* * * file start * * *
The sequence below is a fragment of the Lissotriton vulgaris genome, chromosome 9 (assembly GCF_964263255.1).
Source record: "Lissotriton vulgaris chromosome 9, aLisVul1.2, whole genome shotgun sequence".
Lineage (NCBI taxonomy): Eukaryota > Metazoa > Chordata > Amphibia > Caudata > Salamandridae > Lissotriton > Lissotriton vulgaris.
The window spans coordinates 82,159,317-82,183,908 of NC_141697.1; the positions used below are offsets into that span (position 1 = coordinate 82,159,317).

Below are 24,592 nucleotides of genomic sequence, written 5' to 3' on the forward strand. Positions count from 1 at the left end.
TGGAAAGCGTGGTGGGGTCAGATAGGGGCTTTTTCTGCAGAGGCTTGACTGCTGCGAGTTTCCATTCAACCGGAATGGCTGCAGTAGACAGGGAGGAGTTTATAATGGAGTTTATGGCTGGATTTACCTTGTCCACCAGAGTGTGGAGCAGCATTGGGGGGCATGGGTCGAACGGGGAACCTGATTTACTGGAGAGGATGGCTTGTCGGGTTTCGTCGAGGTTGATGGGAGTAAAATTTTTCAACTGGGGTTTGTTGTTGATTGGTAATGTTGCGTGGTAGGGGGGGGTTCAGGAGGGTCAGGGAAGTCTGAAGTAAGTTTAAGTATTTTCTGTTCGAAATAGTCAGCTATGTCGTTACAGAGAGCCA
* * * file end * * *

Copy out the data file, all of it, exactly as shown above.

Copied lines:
The sequence below is a fragment of the Lissotriton vulgaris genome, chromosome 9 (assembly GCF_964263255.1).
Source record: "Lissotriton vulgaris chromosome 9, aLisVul1.2, whole genome shotgun sequence".
Lineage (NCBI taxonomy): Eukaryota > Metazoa > Chordata > Amphibia > Caudata > Salamandridae > Lissotriton > Lissotriton vulgaris.
The window spans coordinates 82,159,317-82,183,908 of NC_141697.1; the positions used below are offsets into that span (position 1 = coordinate 82,159,317).

Below are 24,592 nucleotides of genomic sequence, written 5' to 3' on the forward strand. Positions count from 1 at the left end.
TGGAAAGCGTGGTGGGGTCAGATAGGGGCTTTTTCTGCAGAGGCTTGACTGCTGCGAGTTTCCATTCAACCGGAATGGCTGCAGTAGACAGGGAGGAGTTTATAATGGAGTTTATGGCTGGATTTACCTTGTCCACCAGAGTGTGGAGCAGCATTGGGGGGCATGGGTCGAACGGGGAACCTGATTTACTGGAGAGGATGGCTTGTCGGGTTTCGTCGAGGTTGATGGGAGTAAAATTTTTCAACTGGGGTTTGTTGTTGATTGGTAATGTTGCGTGGTAGGGGGGGGTTCAGGAGGGTCAGGGAAGTCTGAAGTAAGTTTAAGTATTTTCTGTTCGAAATAGTCAGCTATGTCGTTACAGAGAGCCA